Trending

Newsletter

Uruguayan School Textbook Shows Smurfs as Model for Communism

By: Priscila Guinovart - @PrisUY - Feb 16, 2017, 9:03 am
Pitufos 2
Communist Smurfs: this is happening in Uruguay today. We aren’t talking about crazy old texts. (Youtube)

EspañolA sixth grade textbook shows the author’s sad comparison between Communism and the Smurfs. And while it’s just one page out of a middle schooler’s career, the implications are massive.

The text reads as follows:

“Perhaps the following example will help you to understand the idea of a communist society. Do you know the Smurfs? They are a community that lives in a village. They all have access to housing. No one goes hungry. The water well is for collective use, it is not for anyone specifically bur rather belongs to everyone. Everyone has obligations to the community. For example, one Smurf will cook, one Smurf is a carpenter and fixes what breaks, and so each of the community contributes with their work and receives from the work of others. Communism could be a situation similar to that. ”

This is happening in Uruguay today. We aren’t talking about crazy old texts. This is the Uruguay of the 21st century, the Uruguay of the “moderate left” that so many praise.

It is clearer, however, that the left has never learned the meaning of the term “moderation” and that in fact “left” (whether in its communist or socialist forms) and “moderation” contradict and nullify each other.

As if it were a kind of attenuation, and cornered by the resulting controversy, Counselor of Initial and Primary Education Hector Florit said the text is used only in private schools, adding that “texts used by private institutions are not subject to censorship or control.” He admitted, however, that the comparison is “unfortunate.”

I have trouble believing Mr. Florit. It is almost impossible for me to think that private schools have so much freedom, particularly since I have worked in private institutions a good part of my teaching career and I know that these schools must comply, perhaps more than their public peers, with regulations.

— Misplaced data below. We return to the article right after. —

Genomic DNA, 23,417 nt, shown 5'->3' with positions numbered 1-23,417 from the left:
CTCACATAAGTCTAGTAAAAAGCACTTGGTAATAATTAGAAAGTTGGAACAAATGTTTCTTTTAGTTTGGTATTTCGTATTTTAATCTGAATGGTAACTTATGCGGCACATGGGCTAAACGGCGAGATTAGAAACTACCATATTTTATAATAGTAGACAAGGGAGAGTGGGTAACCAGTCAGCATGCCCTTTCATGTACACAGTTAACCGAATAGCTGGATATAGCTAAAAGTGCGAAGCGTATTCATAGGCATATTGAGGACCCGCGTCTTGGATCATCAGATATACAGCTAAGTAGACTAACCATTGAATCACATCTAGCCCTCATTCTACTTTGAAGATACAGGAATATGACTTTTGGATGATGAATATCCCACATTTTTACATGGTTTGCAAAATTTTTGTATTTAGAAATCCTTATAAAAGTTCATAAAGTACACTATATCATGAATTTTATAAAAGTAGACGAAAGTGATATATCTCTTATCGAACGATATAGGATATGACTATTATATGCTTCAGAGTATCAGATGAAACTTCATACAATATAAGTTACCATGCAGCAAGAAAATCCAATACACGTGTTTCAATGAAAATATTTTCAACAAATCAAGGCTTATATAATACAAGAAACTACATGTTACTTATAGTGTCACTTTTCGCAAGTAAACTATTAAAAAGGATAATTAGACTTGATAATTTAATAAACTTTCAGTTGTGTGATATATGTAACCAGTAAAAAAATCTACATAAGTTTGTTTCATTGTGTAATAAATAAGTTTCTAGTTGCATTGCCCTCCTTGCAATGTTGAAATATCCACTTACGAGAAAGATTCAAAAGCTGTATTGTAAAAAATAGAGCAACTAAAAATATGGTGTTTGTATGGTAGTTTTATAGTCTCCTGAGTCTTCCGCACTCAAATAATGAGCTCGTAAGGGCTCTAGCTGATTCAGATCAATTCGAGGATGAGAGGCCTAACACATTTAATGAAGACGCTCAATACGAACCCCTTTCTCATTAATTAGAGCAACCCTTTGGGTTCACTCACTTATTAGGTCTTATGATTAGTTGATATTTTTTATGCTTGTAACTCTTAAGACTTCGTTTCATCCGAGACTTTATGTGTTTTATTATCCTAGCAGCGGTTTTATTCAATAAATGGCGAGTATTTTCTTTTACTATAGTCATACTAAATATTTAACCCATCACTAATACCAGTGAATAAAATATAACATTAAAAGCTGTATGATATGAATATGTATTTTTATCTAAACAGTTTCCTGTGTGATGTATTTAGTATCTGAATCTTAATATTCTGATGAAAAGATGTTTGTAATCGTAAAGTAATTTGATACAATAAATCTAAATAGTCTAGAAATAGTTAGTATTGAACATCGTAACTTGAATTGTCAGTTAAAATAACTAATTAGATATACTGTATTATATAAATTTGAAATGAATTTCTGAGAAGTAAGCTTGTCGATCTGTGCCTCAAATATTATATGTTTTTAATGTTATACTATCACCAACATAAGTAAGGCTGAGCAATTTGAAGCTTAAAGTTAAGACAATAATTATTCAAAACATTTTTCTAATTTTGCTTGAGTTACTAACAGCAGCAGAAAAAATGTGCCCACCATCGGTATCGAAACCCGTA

But even if Florit is being honest, we should not be any less alarmed. This is still a very clear example of brainwashing.

Perhaps the scariest defense of the text came from Director of the publishing house Adriana Fernandez, who referred to the book as “excellent” and “super-objective.”

Fuente: Autor
Fuente: Autor

This is not the first time in Uruguay that we have faced such ideology.

We saw a similar episode from the publisher Santillana in 2015. Its text, which was geared toward high school students, affirmed that “neoliberalism” is a “school of economic thought” for which “neither priorities nor justice nor freedom nor equality” are priorities.

“The neoliberals or neoconservatives took up the idea that the state should not intervene in the economy, that the ‘great regulating agent’ is the market, ‘the invisible hand’ and ‘private initiative.'” But the names behind this series of huge lies are Leonor Berna, Pablo Lignone and Silvana Pera!

The book also says that neoliberalism “was applied in Uruguay, first by the military dictatorship (1973-1985) and then by the first governments that succeeded it, directed by the Colorado and National parties, whose status as democratic is in question. ”

In other words, it dismisses the validity of fully democratic governments. I wonder what the authors’ reasons are for extending their “judgment.” Were they not leftist governments?

The Frente Amplio and his serfs are convinced they invented the country. Nothing exists outside the Frente Amplio, not even democracy itself. The Frente Amplio does not respect democracy.

It rips apart secularism as much as the Soviet Union did, and washes as many brains as Castro. Let’s be clear: it is not possible, nor is it ethical to minimize the seriousness of this episode.

We must not believe that the Frente Amplio is against the ideas that soak the pages of these books. One need only read President Vázquez’s statements from Germany last week: “In Venezuela there is democracy.”

Uruguayans, keep believing you are the moderate, and that you are the exception. Just look away and believe nothing bad comes of our government that has become an accomplice to hunger and torture.

Neither book mentions the millions of lives that communism has taken and is still carrying with it. None of the books makes the slightest reference to the fate of the opposition during communism.

None of them imply that Communism is more than just a comic. And oh how I wish it were only that.

Priscila Guinovart Priscila Guinovart

Priscila Guinovart is an Uruguayan teacher and writer. She has written for outlets in Latin America, the U.S., and Europe. While in London, she wrote her book La cabeza de Dios. Follow her: @PrisUY.